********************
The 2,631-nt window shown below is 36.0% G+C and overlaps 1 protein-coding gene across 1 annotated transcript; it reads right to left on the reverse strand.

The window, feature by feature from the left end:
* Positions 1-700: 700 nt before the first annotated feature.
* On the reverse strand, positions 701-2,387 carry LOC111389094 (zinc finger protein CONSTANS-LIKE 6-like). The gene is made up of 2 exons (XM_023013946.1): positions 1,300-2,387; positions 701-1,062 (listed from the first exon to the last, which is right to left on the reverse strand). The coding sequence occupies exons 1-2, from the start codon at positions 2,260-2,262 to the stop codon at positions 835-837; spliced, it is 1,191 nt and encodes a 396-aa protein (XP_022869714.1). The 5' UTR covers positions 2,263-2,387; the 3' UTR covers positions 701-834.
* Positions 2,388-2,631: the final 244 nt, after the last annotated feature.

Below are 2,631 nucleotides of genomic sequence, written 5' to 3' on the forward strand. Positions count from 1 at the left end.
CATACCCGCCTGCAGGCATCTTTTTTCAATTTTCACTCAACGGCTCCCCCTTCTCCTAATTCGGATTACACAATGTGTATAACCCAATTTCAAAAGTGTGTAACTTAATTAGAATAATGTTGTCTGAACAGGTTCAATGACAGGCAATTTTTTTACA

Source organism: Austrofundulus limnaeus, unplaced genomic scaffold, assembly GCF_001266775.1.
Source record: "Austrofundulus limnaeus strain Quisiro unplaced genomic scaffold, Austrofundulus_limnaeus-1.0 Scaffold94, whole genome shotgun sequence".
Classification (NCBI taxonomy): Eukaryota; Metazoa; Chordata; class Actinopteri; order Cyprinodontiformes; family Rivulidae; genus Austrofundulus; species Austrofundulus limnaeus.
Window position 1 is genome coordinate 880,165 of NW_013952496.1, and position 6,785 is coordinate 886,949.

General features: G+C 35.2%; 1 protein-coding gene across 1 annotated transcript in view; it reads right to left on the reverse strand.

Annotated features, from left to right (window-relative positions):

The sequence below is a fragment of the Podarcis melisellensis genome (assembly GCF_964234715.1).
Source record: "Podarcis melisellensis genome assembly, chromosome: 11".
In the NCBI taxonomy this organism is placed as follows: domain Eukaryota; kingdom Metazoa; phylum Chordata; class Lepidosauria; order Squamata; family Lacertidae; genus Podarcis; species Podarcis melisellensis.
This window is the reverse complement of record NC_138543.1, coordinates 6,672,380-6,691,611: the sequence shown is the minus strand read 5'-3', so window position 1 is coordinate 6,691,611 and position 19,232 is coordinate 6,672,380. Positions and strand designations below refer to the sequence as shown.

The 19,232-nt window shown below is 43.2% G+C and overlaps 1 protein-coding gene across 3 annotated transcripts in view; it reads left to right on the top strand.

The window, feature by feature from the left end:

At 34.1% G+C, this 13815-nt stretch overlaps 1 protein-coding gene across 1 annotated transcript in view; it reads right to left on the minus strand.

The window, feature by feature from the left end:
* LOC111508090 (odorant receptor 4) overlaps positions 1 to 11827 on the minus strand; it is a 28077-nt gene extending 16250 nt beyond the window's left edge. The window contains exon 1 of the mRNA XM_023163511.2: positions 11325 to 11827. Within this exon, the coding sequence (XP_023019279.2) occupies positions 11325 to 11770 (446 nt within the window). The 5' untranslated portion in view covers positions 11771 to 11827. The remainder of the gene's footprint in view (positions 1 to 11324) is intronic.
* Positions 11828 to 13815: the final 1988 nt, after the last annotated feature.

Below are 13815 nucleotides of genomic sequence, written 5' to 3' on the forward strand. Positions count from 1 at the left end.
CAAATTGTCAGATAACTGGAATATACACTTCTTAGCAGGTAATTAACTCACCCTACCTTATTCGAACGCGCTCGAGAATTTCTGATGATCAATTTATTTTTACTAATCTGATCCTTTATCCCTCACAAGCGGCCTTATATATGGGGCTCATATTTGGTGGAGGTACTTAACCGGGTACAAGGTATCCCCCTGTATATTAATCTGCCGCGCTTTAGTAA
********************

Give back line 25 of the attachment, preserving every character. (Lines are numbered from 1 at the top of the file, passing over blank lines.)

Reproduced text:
CAAATTGTCAGATAACTGGAATATACACTTCTTAGCAGGTAATTAACTCACCCTACCTTATTCGAACGCGCTCGAGAATTTCTGATGATCAATTTATTTTTACTAATCTGATCCTTTATCCCTCACAAGCGGCCTTATATATGGGGCTCATATTTGGTGGAGGTACTTAACCGGGTACAAGGTATCCCCCTGTATATTAATCTGCCGCGCTTTAGTAA